Two months after mass flooding disrupted communities across the St. Louis metro, about 20 to 23 East St. Louis families are still displaced from their homes, according to local United Way officials.
At least two people died in the natural disaster, and more than 200 people requested damage assessments from the United Way of Greater St. Louis within 24 hours of when flooding began July 26, the organization’s chief impact officer Regina Greer told the News-Democrat.
Flooding affected an estimated 700 homes to some extent regionwide, Greer said, and residents filed more than 14,000 requests in the first four weeks after the flood.
“We know that particularly on the Illinois side there were about 11 communities affected overall, but most of the heart of the crisis or the impact hit East St. Louis and I believe Cahokia Heights, even though we know that there have been reported damages in Belleville and Fairview, Caseyfield, Dupo, Mascoutah and other places,” Greer said.
The immediate emergency response focused on short-term housing solutions, food and water resources and financial assistance, but current essentials revolve around home recovery.
“Now those needs have changed into drywall, you know, replacement of bedding and furniture, things that were totally damaged in the flooding,” Greer said. “And it’s also dependent on the degree of flooding they had, if they had a little water in their basement, if they had a lot or those who had water up to six feet in their living rooms. So the degree and the expanse can vary.”
Flood response efforts are ongoing at this time, Greer said, and mold remediation is one of the most important tasks at hand as infestations can cause serious issues.
“The number of people that were displaced, the number that I received was around 20, 23 families,” Greer said. “So I do believe that most people are in their homes, this is really about assessing where they are and any remaining cleanup needs that they may have, because of course you don’t want mold to set up or anything like that, which could be a long-term impact,”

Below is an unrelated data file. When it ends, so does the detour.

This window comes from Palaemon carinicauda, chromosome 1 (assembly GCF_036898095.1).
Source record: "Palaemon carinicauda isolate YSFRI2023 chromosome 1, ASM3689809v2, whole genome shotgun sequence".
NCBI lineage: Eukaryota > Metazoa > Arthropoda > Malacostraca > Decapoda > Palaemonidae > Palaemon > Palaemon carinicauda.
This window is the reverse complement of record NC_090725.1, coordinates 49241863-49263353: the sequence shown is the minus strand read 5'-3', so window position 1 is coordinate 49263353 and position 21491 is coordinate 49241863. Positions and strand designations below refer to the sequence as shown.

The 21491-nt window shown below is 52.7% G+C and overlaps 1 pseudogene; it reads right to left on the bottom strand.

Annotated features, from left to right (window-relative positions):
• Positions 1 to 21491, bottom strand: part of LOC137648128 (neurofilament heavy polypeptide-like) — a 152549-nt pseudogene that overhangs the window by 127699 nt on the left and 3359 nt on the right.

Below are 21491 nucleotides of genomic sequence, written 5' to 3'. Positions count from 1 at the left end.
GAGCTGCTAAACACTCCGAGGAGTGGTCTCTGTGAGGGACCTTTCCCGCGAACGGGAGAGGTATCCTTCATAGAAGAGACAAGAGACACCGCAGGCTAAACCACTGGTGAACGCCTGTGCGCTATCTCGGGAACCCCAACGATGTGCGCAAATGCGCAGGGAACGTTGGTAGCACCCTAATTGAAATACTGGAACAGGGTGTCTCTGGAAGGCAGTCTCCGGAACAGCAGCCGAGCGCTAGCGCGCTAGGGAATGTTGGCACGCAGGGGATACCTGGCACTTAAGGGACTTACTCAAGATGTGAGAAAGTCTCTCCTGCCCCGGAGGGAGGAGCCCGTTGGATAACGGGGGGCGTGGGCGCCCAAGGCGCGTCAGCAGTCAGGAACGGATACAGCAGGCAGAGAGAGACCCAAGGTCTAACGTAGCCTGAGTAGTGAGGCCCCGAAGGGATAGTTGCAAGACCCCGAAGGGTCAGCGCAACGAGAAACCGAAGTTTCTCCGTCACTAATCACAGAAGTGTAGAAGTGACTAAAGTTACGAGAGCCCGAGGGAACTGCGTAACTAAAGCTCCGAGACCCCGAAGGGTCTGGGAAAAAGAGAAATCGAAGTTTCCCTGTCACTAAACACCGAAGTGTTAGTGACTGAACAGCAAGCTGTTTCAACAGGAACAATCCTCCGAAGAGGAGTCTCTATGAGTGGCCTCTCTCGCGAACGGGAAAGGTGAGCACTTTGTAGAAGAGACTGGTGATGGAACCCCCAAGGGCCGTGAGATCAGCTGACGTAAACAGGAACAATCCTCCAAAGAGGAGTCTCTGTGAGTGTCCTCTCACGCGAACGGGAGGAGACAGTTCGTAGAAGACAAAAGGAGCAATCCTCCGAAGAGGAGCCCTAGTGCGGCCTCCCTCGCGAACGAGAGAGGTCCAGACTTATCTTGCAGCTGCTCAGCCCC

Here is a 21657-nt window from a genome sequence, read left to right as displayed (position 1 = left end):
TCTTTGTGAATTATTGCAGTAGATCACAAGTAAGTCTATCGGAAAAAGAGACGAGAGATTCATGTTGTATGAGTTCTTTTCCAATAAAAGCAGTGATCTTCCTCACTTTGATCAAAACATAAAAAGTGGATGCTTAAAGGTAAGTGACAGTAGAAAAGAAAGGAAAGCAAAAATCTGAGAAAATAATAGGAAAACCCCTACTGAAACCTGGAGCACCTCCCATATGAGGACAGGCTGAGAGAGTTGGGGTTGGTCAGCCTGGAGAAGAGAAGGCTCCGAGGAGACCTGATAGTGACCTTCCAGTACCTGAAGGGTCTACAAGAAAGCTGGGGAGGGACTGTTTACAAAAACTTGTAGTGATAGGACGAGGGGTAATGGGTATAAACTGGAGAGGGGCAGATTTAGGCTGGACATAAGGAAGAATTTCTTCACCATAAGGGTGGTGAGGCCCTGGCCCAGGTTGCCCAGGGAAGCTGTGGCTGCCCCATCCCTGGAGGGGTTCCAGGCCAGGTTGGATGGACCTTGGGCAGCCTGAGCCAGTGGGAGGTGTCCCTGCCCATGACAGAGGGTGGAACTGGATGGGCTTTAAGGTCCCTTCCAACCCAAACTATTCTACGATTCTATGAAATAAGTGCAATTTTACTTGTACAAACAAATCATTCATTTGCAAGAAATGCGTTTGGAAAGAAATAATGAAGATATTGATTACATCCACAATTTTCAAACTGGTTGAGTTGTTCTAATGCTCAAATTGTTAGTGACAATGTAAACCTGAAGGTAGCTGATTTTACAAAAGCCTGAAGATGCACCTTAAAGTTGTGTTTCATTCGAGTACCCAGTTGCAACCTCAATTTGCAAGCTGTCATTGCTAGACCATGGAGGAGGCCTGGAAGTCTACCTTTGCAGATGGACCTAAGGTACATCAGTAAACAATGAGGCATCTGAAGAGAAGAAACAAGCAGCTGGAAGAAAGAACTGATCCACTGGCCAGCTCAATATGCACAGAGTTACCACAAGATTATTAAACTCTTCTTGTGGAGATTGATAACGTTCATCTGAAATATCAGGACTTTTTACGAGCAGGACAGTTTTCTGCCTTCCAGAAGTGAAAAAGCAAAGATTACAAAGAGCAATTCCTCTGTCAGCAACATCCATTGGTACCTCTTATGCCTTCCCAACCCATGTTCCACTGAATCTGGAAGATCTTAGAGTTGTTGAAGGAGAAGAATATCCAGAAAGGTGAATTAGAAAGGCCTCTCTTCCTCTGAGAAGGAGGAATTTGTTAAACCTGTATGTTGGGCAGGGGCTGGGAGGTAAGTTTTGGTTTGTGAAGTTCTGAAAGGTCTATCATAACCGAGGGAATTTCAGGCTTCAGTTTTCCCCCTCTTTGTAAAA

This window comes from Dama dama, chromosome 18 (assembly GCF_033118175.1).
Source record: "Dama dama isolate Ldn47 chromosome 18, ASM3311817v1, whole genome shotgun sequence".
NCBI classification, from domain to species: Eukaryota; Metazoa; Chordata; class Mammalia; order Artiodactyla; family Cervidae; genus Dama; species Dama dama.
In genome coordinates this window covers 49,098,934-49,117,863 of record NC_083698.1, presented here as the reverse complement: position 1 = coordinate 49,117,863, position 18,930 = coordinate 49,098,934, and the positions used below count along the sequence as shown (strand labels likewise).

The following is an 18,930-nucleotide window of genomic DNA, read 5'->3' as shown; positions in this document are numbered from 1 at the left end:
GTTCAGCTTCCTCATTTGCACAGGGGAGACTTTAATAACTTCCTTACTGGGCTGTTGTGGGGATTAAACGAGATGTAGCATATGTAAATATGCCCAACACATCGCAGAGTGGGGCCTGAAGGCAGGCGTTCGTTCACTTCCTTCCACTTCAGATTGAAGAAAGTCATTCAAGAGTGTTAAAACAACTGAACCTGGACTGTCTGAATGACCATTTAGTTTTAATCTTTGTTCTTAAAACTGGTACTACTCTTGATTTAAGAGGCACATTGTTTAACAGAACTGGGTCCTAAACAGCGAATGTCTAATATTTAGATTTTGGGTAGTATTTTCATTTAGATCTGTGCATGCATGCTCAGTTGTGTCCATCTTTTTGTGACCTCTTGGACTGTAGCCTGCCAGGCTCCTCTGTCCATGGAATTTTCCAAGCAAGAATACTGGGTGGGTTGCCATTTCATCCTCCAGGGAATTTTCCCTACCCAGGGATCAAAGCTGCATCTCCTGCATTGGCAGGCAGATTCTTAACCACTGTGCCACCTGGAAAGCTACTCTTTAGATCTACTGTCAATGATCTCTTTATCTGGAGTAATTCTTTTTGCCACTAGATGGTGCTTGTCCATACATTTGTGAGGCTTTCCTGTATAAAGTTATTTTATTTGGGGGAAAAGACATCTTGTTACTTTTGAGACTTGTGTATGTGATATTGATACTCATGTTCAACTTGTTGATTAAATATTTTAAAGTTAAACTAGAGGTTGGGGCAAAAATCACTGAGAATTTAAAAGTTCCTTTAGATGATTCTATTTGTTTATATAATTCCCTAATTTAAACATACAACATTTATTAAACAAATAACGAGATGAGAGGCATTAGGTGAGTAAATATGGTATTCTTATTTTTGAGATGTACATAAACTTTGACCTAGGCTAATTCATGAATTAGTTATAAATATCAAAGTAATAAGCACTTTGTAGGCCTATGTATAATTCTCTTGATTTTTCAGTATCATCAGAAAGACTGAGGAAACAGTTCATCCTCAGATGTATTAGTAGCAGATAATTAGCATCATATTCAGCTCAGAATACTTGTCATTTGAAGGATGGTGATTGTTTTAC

The local United Way handled 2,922 calls and 2,344 disaster intake forms by the end of July 31, according to the organization’s website. Some asked for cleanup kits or help with debris removal, while others needed important items replaced.
For those who were affected by the disaster, Community Life Line has an online form where you can request flood relief items such as drywall sheets, household disinfectant, insulation, food, water, clothing and more.
What can you do to help St. Louis area residents?
You can donate online to the United Way of Greater St. Louis’ flood fund or send a check with the note “July 2022 Flood Relief Fund” to United Way of Greater St. Louis, 910 N. 11th St., St. Louis, MO 63101.
Skilled volunteers such as contractors are the area’s primary need right now, Greer said, and you can search online for volunteer opportunities through the United Way’s local branch.
“Volunteers are often most valuable in the days, weeks, and months following the disaster,” the United Way of Greater St. Louis’ website says.
You can contact Katelind Hosie at 314-539-4266 or email@example.com with any local volunteering questions.
Community Life Line is accepting donations and volunteer applications online.
Please contact firstname.lastname@example.org with any local flood relief services seeking donations or volunteers. This story may be updated.